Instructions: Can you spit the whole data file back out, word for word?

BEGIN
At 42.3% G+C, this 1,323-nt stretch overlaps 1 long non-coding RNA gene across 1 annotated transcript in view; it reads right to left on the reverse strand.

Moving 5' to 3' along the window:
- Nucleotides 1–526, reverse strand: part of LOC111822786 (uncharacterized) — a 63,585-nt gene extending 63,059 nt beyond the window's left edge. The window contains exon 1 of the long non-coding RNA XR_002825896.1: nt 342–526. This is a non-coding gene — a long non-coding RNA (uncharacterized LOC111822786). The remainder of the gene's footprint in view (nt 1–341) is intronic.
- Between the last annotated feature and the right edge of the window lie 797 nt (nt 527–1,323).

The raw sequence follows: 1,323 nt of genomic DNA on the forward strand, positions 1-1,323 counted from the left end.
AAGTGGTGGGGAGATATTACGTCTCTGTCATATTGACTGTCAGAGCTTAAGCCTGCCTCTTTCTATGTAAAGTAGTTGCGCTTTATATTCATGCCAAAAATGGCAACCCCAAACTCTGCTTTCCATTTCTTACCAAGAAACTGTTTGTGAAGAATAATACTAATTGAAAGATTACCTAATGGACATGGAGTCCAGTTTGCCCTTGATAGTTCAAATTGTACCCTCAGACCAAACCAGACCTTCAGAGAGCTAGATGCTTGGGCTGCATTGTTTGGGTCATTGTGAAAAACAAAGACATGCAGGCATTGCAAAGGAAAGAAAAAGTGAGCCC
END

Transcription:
At 42.3% G+C, this 1,323-nt stretch overlaps 1 long non-coding RNA gene across 1 annotated transcript in view; it reads right to left on the reverse strand.

Moving 5' to 3' along the window:
- Nucleotides 1–526, reverse strand: part of LOC111822786 (uncharacterized) — a 63,585-nt gene extending 63,059 nt beyond the window's left edge. The window contains exon 1 of the long non-coding RNA XR_002825896.1: nt 342–526. This is a non-coding gene — a long non-coding RNA (uncharacterized LOC111822786). The remainder of the gene's footprint in view (nt 1–341) is intronic.
- Between the last annotated feature and the right edge of the window lie 797 nt (nt 527–1,323).

The raw sequence follows: 1,323 nt of genomic DNA on the forward strand, positions 1-1,323 counted from the left end.
AAGTGGTGGGGAGATATTACGTCTCTGTCATATTGACTGTCAGAGCTTAAGCCTGCCTCTTTCTATGTAAAGTAGTTGCGCTTTATATTCATGCCAAAAATGGCAACCCCAAACTCTGCTTTCCATTTCTTACCAAGAAACTGTTTGTGAAGAATAATACTAATTGAAAGATTACCTAATGGACATGGAGTCCAGTTTGCCCTTGATAGTTCAAATTGTACCCTCAGACCAAACCAGACCTTCAGAGAGCTAGATGCTTGGGCTGCATTGTTTGGGTCATTGTGAAAAACAAAGACATGCAGGCATTGCAAAGGAAAGAAAAAGTGAGCCC